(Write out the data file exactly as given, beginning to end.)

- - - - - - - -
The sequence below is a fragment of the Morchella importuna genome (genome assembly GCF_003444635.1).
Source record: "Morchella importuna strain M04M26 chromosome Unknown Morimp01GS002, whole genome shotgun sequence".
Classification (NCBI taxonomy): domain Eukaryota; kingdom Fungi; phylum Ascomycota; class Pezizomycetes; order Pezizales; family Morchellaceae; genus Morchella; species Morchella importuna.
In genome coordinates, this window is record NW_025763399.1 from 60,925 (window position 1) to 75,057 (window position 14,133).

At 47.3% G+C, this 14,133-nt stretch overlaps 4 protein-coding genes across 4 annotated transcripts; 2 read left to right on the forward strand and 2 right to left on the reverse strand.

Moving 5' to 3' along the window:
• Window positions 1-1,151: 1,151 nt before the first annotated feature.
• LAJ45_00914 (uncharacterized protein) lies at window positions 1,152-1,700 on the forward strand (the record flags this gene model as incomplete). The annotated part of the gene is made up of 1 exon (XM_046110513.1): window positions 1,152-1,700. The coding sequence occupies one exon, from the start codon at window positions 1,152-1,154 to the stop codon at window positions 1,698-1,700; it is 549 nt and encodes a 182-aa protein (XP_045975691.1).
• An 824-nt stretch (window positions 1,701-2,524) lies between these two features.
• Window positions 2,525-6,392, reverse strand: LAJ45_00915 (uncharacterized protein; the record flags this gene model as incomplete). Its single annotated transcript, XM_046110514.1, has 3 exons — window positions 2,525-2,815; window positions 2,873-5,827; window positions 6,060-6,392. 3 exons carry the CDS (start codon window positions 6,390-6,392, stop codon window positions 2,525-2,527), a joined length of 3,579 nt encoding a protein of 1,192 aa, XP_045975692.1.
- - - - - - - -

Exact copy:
The sequence below is a fragment of the Morchella importuna genome (genome assembly GCF_003444635.1).
Source record: "Morchella importuna strain M04M26 chromosome Unknown Morimp01GS002, whole genome shotgun sequence".
Classification (NCBI taxonomy): domain Eukaryota; kingdom Fungi; phylum Ascomycota; class Pezizomycetes; order Pezizales; family Morchellaceae; genus Morchella; species Morchella importuna.
In genome coordinates, this window is record NW_025763399.1 from 60,925 (window position 1) to 75,057 (window position 14,133).

At 47.3% G+C, this 14,133-nt stretch overlaps 4 protein-coding genes across 4 annotated transcripts; 2 read left to right on the forward strand and 2 right to left on the reverse strand.

Moving 5' to 3' along the window:
• Window positions 1-1,151: 1,151 nt before the first annotated feature.
• LAJ45_00914 (uncharacterized protein) lies at window positions 1,152-1,700 on the forward strand (the record flags this gene model as incomplete). The annotated part of the gene is made up of 1 exon (XM_046110513.1): window positions 1,152-1,700. The coding sequence occupies one exon, from the start codon at window positions 1,152-1,154 to the stop codon at window positions 1,698-1,700; it is 549 nt and encodes a 182-aa protein (XP_045975691.1).
• An 824-nt stretch (window positions 1,701-2,524) lies between these two features.
• Window positions 2,525-6,392, reverse strand: LAJ45_00915 (uncharacterized protein; the record flags this gene model as incomplete). Its single annotated transcript, XM_046110514.1, has 3 exons — window positions 2,525-2,815; window positions 2,873-5,827; window positions 6,060-6,392. 3 exons carry the CDS (start codon window positions 6,390-6,392, stop codon window positions 2,525-2,527), a joined length of 3,579 nt encoding a protein of 1,192 aa, XP_045975692.1.